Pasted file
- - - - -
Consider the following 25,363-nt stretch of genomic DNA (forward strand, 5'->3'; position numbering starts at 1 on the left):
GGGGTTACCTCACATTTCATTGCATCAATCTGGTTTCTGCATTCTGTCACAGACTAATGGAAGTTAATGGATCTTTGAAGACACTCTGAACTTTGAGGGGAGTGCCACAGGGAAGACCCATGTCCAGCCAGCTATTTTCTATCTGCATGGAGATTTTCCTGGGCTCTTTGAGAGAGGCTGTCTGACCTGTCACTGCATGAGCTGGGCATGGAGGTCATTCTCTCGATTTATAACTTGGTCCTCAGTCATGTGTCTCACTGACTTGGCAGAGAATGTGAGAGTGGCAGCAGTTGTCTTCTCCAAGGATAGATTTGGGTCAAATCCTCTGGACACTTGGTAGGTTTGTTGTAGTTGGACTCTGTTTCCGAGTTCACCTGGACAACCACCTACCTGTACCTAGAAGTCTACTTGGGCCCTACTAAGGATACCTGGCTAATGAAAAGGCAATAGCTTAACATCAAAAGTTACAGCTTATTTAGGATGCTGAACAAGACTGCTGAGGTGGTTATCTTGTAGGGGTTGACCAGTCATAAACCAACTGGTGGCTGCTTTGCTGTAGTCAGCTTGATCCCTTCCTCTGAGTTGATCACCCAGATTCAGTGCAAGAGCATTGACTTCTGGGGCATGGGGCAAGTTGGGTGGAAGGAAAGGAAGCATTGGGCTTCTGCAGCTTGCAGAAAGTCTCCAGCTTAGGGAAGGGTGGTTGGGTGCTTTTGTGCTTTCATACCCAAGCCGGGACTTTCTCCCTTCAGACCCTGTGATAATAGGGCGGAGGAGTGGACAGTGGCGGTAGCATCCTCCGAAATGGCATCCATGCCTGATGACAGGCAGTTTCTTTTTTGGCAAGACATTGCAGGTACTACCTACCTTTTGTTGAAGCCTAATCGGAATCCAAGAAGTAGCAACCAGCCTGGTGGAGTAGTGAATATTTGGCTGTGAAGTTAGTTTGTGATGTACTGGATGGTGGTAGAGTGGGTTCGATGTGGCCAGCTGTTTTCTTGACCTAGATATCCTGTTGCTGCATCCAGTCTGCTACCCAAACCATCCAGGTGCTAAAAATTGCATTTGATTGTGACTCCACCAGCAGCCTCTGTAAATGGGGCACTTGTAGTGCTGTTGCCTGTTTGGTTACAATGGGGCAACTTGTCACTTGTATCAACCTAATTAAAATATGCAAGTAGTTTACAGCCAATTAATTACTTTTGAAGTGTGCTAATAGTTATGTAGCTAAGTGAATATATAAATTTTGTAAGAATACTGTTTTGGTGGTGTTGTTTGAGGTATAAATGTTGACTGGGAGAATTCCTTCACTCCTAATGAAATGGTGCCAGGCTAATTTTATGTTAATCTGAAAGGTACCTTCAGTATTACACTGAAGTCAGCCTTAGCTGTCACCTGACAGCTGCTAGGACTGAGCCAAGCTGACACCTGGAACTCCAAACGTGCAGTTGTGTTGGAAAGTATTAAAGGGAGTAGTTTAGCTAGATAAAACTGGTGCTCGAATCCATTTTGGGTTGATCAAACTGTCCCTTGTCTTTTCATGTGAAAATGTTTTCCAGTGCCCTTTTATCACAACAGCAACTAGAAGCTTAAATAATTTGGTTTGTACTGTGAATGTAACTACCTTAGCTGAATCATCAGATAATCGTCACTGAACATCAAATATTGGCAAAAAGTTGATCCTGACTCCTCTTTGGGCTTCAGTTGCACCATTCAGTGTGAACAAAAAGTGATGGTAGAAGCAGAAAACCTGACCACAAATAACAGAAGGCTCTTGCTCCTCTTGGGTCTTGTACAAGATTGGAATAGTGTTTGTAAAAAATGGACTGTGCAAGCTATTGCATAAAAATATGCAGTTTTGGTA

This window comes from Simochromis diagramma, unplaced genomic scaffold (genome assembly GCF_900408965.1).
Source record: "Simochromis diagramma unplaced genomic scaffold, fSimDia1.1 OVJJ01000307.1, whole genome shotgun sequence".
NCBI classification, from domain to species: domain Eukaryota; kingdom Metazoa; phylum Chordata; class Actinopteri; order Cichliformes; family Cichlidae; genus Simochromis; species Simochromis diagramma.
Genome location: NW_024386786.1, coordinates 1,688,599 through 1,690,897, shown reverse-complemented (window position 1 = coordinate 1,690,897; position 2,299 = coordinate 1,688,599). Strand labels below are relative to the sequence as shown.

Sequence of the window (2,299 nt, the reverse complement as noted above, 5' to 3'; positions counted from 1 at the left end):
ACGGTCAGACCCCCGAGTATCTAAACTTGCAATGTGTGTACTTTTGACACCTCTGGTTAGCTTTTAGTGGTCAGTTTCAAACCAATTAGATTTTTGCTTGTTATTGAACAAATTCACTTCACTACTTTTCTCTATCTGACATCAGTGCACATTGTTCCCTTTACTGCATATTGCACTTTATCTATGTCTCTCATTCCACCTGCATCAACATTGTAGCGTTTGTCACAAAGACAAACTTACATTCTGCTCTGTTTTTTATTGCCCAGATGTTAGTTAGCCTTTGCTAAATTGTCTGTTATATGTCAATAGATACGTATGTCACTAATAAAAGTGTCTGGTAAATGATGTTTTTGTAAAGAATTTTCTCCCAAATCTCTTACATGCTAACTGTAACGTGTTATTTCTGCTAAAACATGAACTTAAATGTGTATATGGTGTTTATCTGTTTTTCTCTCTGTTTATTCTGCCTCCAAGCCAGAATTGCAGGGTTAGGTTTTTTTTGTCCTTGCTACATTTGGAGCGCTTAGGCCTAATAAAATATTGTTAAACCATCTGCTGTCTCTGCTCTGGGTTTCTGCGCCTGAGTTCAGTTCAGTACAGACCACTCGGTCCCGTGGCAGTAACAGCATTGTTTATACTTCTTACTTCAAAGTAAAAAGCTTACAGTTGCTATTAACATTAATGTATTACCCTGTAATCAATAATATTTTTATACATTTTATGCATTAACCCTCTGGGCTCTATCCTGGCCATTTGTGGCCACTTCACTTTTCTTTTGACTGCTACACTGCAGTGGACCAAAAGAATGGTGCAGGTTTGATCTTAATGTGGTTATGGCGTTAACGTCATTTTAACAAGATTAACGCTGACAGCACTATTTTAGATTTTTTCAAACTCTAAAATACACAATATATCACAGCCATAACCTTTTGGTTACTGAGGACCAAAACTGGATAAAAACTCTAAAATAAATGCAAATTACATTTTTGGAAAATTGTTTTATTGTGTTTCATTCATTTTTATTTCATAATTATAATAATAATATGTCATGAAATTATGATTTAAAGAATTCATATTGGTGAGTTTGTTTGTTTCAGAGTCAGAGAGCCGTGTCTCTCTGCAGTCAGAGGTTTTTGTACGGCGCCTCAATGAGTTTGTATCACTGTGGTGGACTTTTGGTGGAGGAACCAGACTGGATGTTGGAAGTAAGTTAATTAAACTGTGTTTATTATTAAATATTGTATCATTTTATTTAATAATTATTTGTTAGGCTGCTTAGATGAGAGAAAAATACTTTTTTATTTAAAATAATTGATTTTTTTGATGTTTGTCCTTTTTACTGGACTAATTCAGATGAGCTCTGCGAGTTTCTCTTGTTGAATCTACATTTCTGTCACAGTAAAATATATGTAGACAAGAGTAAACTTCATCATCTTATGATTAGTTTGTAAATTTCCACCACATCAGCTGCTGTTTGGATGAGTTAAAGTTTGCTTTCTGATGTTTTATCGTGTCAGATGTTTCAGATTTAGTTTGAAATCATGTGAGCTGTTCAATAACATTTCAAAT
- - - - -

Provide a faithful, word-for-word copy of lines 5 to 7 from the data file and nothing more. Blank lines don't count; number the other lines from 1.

NCBI classification, from domain to species: domain Eukaryota; kingdom Metazoa; phylum Chordata; class Actinopteri; order Cichliformes; family Cichlidae; genus Simochromis; species Simochromis diagramma.
Genome location: NW_024386786.1, coordinates 1,688,599 through 1,690,897, shown reverse-complemented (window position 1 = coordinate 1,690,897; position 2,299 = coordinate 1,688,599). Strand labels below are relative to the sequence as shown.

Sequence of the window (2,299 nt, the reverse complement as noted above, 5' to 3'; positions counted from 1 at the left end):